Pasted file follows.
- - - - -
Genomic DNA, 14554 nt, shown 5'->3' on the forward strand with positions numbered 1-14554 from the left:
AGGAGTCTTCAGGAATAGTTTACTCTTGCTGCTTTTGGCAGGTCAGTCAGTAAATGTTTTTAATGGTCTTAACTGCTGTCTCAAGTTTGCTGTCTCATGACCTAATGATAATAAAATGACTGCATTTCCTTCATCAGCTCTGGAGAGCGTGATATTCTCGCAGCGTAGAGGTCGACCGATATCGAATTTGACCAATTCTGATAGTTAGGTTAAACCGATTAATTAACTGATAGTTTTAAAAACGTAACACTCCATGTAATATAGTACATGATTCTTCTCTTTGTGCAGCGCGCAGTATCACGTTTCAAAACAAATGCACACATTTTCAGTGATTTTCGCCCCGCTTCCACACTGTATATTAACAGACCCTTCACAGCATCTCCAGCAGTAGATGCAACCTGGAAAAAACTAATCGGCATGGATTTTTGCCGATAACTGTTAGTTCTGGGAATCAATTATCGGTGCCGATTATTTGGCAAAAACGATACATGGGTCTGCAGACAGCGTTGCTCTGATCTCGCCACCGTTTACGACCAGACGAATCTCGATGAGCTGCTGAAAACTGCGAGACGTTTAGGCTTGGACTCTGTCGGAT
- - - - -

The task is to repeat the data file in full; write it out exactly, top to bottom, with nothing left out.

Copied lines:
Genomic DNA, 14554 nt, shown 5'->3' on the forward strand with positions numbered 1-14554 from the left:
AGGAGTCTTCAGGAATAGTTTACTCTTGCTGCTTTTGGCAGGTCAGTCAGTAAATGTTTTTAATGGTCTTAACTGCTGTCTCAAGTTTGCTGTCTCATGACCTAATGATAATAAAATGACTGCATTTCCTTCATCAGCTCTGGAGAGCGTGATATTCTCGCAGCGTAGAGGTCGACCGATATCGAATTTGACCAATTCTGATAGTTAGGTTAAACCGATTAATTAACTGATAGTTTTAAAAACGTAACACTCCATGTAATATAGTACATGATTCTTCTCTTTGTGCAGCGCGCAGTATCACGTTTCAAAACAAATGCACACATTTTCAGTGATTTTCGCCCCGCTTCCACACTGTATATTAACAGACCCTTCACAGCATCTCCAGCAGTAGATGCAACCTGGAAAAAACTAATCGGCATGGATTTTTGCCGATAACTGTTAGTTCTGGGAATCAATTATCGGTGCCGATTATTTGGCAAAAACGATACATGGGTCTGCAGACAGCGTTGCTCTGATCTCGCCACCGTTTACGACCAGACGAATCTCGATGAGCTGCTGAAAACTGCGAGACGTTTAGGCTTGGACTCTGTCGGAT